comprehensive study of the Marwaris who have settled in the
three northern districts of Darjeeling, Cooch Behar and
Jalpaiguri of West Bengal. Some studies have no doubt been
undertaken on the Marwari Community in general and some of
its sub-caste groups in particular. But no detailed and district-
wise or even region-wise study has so far been made of this
business community. Two fundamental works on the community,
which are available, are (1) Thomas A. Timberg's The Marwaris
- From Traders to Industrialists and (2) Dr. D.K. Taknet's
Industrial Entrepreneurship of Shekhwati Marwaris. But these
are macro-level research studies on the Marwaris living in the
important cities and towns of some Indian Provinces or states.
The two works do not go into the details of commercial pursuits,
industrial activities and achievements of the Marwari community
at the district level. Even the articles and papers on the migrant
Marwari community, published so far in academic journals and
magazines, focus on specified aspects of the business activities
of the Marwaris and are by no means micro-level studies
undertaken region or district-wise. Moreover, the districts of
Darjeeling, Cooch Behar, and Jalpaiguri are virtually virgin soil
in this respect from the researcher's point of view. Herein lies
the relevance and importance of the present study.
The process of migration of the Marwaris to the region under
study has to be understood in the context of the socio-economic
as well as socio-political conditions prevailing in the area before
and also at the time of their migration. The Marwari business
community was attracted to the area because of some factors
that were in operation in the three districts under study during
a certain period of time. The historical method of research has
been found useful to analyse these factors. The approach is of
the micro-level type which is consistent with the present move
towards historical empirical research. The remote village has at
times been used as the lowest socio-economic unit, thereby going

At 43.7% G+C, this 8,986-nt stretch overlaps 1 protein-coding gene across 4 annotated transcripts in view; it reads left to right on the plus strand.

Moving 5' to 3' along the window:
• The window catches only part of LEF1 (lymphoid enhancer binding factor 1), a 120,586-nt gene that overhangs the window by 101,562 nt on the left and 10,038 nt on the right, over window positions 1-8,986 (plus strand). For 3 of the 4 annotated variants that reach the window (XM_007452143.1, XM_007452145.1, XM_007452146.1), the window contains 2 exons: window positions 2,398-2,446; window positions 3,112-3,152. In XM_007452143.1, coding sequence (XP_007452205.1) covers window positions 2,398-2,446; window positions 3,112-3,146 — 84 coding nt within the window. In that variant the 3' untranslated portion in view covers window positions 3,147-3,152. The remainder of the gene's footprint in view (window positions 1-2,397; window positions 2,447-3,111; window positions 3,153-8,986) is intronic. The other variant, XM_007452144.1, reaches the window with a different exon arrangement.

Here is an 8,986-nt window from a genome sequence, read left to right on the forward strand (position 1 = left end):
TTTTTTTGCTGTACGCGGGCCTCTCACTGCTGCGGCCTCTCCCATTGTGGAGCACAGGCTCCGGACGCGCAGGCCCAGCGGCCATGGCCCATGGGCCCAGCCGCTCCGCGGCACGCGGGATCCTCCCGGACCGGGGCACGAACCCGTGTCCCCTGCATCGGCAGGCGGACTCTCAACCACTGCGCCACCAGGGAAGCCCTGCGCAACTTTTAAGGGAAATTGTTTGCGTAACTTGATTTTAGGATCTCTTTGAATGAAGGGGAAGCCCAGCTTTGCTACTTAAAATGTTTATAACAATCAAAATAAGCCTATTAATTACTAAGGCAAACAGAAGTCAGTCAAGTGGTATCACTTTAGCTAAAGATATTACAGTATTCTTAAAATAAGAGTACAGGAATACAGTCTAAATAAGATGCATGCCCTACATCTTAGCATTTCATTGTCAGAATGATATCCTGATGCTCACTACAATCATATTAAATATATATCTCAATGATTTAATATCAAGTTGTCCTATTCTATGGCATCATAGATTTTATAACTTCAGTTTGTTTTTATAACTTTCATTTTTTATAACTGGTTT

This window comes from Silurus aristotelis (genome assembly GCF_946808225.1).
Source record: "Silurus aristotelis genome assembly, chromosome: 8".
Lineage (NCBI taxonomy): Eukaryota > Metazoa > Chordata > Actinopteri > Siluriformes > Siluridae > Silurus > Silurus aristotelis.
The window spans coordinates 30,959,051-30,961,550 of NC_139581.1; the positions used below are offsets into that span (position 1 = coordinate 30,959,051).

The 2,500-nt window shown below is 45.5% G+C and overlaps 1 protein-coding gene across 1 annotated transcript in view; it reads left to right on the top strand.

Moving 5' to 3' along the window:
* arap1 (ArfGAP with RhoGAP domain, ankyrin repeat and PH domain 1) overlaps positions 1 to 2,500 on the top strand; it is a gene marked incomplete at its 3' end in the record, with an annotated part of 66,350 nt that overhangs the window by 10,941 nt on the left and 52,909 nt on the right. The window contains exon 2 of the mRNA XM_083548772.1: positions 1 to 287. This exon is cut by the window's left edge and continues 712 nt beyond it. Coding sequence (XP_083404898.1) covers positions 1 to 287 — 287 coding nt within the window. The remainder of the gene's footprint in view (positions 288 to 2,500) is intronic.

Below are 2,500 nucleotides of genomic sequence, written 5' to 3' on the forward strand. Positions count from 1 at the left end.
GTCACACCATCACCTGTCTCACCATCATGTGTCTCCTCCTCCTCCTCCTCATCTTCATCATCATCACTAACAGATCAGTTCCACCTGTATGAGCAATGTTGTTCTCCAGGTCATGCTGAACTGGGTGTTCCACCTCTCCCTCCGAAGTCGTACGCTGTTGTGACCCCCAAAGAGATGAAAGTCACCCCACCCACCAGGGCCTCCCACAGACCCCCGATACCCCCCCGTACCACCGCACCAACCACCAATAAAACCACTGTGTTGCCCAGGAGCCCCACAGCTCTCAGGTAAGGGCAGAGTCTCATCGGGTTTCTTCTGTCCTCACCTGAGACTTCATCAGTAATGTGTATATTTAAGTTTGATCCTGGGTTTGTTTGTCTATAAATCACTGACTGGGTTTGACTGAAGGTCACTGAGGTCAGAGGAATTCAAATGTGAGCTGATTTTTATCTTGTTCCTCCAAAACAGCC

down to the grass-roots level. Further, as various groups and
communities have come within the orbit of the study, the group
approach to social science research has also been of use.
However, micro-level research often suffers from lack of data
or primary source material and the present study is no exception.
To obviate this difficulty, a pilot survey was conducted by handing
out questionnaires to the old resident Marwari families of the
districts of Darjeeling, Cooch Behar and Jalpaiguri. The
information furnished by those who responded constitutes the
primary source material for this study. The district gazetters,
government records, and administrative reports have also been
used extensively in this research study. And local journals,
magazines, little magazines, souvenirs, newspapers and above
all, secondary source materials collected from books published
on the subject, have provided valuable supplementary
information for the study.
The first chapter of this dissertation deals with the early
history and socio-economic background of the three districts of
Darjeeling, Cooch Behar and Jalpaiguri, prior to the arrival of
Marwari businessmen in the area. How things changed after
the eastablishment of British rule has also been covered in this
chapter. After the British came, the subsistence agriculture of
the area was gradually commercialised, which opened up
opportunities for business ventures and induced various
merchant groups to migrate here.
The second chapter briefly covers the early history of the